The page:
Like ER workers and police officers, the Sage is need most during holidays, when people's adult manners collide with the childhood roles expected from family, and when the traditions of friends clash with the traditions of family. The holiday Seekers may be found here. http://www.slate.com/id/2275273/pagenum/all/#p2
The first Seeker had planned to attend the extended family Thanksgiving with her beau, his daughter, and his granddaughter. The Seeker's sister insists that the Seeker and her beau only must attend, or the entire dinner will be cancelled.
The Seeker recognizes coercion wherever it rears its ugly head. Of course your beau must be with his daughter and granddaughter at Thanksgiving, as he may be the only family they have. If your sister and other relations are so inflexible as to be unable to set two more plates at the table, then you have no obligation to accommodate your sister's demands. Tell your sister you will let her know what you decide after you have decided, and wait till late Thursday morning to inform her that you will be unable to attend. One person missing from the meal should not create a crisis of such monumental proportions. Is your sister fully in charge of her faculties?
(Note to Lesser Advisor: Once someone is as old as this Seeker appears to be, a few months may consistute a long courtship.)
The next Seeker has a widowed mother with a boyfriend who comes to family celebrations. The family has "politely" stopped discussing anything about the late father, which upsets the Seeker.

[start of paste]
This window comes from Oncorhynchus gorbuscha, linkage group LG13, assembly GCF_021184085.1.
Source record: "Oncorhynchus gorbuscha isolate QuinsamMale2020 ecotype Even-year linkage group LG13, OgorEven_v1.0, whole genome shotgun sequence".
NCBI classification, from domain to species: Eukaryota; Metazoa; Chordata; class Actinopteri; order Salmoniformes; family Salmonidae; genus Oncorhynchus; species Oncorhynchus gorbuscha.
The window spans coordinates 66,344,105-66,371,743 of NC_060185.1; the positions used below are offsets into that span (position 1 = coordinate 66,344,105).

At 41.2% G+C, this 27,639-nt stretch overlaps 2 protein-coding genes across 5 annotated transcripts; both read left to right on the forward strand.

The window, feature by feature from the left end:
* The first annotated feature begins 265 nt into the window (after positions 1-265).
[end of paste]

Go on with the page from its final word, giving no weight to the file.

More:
The Sage is confused. Did your mother insist that your father should not be discussed in front of her gentleman friend? Did he demand that such discussions cease? Does he believe that your and your sibling were the result of immaculate conception? The Sage hates to disappoint you, but this man surely knows that his girlfriend once had another man in her life and that she shared many happy memories with him. In fact, he probably wonders if your father was frequently absent or even abusive, that none of those memories seem to resurfacce during his visits with you.
The third Seeker has been living with a man for a year, hoping for marriage. Her parents were not invited to his family Thanksgiving. The Seeker asked if they would have been invited, were she and he married.
The Sage will point out that you have asked the wrong question. You are so focused on marriage that you have failed to consider etiquette. A better question would have been whether your parents might be invited this year. This may or may not have been followed with the questionas to whether marriage is in the offing for the coming year. If the answer is not an unqualified yes, perhaps your holiday would be better spent dining with your parents and moving your belongings from his home.
The final Seeker for this holiday has many family assembling at her home, half of whom are smokers. One smoker, being of advanced age, has been granted special permission to smoke inside the Seeker's home, making the others insist that they, too, must be permitted to do so.
The Sage sees no dilemma here. This is your home, in which you make the ground rules. Whether you permit your grandmother to smoke in your home is entirely up to you and completely unrelated to whether your other relatives are permitted to do so. Inform your other relatives that when they become nonagenarians, they, too may be granted special dispensation. This is provided, of course, that your are still able to be around smoke when you have aged that much, yourself.
The Sage regrets the recent gap in weekly allocations of sage wisdom. However, between technical difficulties and the low quality of Seekers' dilemmas, this was of necessity.